My writer friend Darren Defrain recently turned me on to Andre Dubus, and so I’ve been working through his stories and essays. He has, as another writer friend describes it, a lyrical voice. You can see faith in his stories, along with doubt, and the grit and ugliness in life that makes faith the anchor or buoy or life preserver that it is, but which for some reason too many of us are ashamed to admit about ourselves. Dubus also evokes the question I read once somewhere I can’t remember, about why nearly all serious literary figures of Christian faith have been Catholics. Think about it; you’re hard pressed to name a significant Protestant writer of prose. I’m not sure why that is, and the question fascinates me.
Last night I read Dubus’s essay titled “Digging,” from his collection, Meditations from a Movable Chair, which he wrote after being crippled by a reckless driver while helping two disabled motorists. In the essay he describes the hot Louisiana summer of his seventeenth year, when his father got a job for him on a construction site:
I had never done physical work except caddying, pushing a lawn mower, and raking leaves, and I was walking from the car with my father toward workingmen.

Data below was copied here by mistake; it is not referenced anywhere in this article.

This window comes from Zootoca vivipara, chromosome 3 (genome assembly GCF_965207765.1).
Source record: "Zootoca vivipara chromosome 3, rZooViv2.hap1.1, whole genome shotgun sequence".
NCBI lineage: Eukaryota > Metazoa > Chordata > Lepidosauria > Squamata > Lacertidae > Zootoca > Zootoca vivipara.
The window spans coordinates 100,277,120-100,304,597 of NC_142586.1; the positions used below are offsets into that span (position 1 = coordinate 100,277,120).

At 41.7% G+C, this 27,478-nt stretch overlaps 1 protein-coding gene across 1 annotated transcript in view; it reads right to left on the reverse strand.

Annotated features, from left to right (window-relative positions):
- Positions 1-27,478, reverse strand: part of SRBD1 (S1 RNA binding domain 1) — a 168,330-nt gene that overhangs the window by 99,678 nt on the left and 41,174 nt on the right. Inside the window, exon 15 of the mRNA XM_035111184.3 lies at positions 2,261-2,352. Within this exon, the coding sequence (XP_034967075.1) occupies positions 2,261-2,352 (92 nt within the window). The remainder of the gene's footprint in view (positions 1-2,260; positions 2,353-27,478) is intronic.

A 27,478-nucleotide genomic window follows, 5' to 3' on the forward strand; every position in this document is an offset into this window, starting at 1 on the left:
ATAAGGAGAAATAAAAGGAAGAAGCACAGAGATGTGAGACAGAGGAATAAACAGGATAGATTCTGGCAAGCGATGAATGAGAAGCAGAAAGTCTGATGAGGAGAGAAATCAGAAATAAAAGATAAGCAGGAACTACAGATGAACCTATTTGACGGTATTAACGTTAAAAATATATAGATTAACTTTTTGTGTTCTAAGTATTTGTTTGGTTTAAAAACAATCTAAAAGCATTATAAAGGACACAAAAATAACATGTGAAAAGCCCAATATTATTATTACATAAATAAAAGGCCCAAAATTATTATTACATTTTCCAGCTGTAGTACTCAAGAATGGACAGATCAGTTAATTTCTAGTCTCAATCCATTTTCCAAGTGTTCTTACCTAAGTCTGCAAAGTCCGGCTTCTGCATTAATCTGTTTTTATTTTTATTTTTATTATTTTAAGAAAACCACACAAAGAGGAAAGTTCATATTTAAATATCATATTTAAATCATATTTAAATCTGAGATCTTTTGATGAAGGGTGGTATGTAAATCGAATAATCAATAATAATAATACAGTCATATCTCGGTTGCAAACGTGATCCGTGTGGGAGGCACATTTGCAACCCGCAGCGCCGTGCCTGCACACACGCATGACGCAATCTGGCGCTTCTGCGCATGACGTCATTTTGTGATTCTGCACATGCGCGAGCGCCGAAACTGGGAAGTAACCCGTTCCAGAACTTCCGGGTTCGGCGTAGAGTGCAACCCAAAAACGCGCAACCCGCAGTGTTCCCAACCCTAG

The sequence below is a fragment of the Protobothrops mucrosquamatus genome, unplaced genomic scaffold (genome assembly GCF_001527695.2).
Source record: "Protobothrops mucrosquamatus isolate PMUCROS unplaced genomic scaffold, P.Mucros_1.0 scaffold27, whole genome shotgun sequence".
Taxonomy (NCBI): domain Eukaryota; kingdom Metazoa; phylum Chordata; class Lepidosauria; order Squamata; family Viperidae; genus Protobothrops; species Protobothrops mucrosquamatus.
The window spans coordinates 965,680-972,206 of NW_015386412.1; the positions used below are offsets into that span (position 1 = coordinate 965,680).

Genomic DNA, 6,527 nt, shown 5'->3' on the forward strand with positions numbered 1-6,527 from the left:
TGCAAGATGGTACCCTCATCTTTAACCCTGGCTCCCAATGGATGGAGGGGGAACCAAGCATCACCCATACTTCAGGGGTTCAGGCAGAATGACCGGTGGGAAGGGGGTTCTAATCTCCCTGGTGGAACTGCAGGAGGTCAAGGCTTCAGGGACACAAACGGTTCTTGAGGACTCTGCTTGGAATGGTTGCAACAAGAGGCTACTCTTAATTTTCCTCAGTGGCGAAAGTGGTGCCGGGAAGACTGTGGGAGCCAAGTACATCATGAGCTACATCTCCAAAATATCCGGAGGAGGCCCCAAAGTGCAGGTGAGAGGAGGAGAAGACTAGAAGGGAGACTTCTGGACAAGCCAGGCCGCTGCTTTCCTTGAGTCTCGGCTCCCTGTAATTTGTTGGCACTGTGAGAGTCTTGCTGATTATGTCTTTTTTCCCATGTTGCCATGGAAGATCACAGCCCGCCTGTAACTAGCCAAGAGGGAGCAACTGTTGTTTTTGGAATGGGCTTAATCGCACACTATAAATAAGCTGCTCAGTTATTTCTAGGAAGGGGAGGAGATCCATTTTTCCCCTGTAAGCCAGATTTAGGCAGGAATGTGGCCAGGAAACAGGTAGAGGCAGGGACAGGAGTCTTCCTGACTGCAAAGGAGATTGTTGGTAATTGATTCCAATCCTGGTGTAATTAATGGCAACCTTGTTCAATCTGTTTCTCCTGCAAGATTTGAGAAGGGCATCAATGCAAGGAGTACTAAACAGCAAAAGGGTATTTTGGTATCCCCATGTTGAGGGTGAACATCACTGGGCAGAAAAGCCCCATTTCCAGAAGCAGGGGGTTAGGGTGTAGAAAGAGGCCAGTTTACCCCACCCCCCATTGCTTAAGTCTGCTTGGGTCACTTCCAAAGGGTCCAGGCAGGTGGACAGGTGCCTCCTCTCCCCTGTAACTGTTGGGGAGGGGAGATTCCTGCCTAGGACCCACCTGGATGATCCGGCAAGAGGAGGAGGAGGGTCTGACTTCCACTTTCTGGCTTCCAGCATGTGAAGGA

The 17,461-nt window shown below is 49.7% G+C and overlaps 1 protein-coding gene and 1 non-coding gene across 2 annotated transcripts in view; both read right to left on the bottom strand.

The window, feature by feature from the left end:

Halfway through his first day of helping dig out the foundation, Dubus vomited and nearly passed out. I did not have the strength for this, he wrote, not in my back, my legs, my arms, my shoulders. Certainly not in my soul. Soon his father appeared over the hole where he was digging.
In the car, in a voice softened with pride, he said: ‘The foreman called me. He said the Nigras told him you threw up, and didn’t eat, and you didn’t tell him.’
‘That’s right,’ I said, and shamefully watched the road, and cars with people who seemed free of torment, and let my father believe I was brave, because I was afraid to tell him that I was afraid to tell the foreman.
But his father didn’t take him home. Instead he took him to a diner in town, and ordered him a 7-Up for his stomach, and a sandwich. Then they bought a work hat to keep his head cool. And then his father deposited him back at the work site. Despite the arduous work and the dangerous heat, Dubus finished out his summer there. He writes:
It is time to thank my father for wanting me to work and telling me I had to work and getting the job for me and buying me lunch and a pith helmet instead of taking me home to my mother and sister. He may have wanted to take me home. But he knew he must not, and he came tenderly to me. My mother would have been at home that afternoon; if he had taken me to her, she would have given me iced tea and, after my shower, a hot dinner. When my sister came home from work, she would have understood, and told me not to despise myself because I could not work with a pickax and a shovel. And I would have spent the summer at home, nestled in the love of the two women, peering at my father’s face, and yearning to be someone I respected…
You should check him out, if you’ve not already read his work.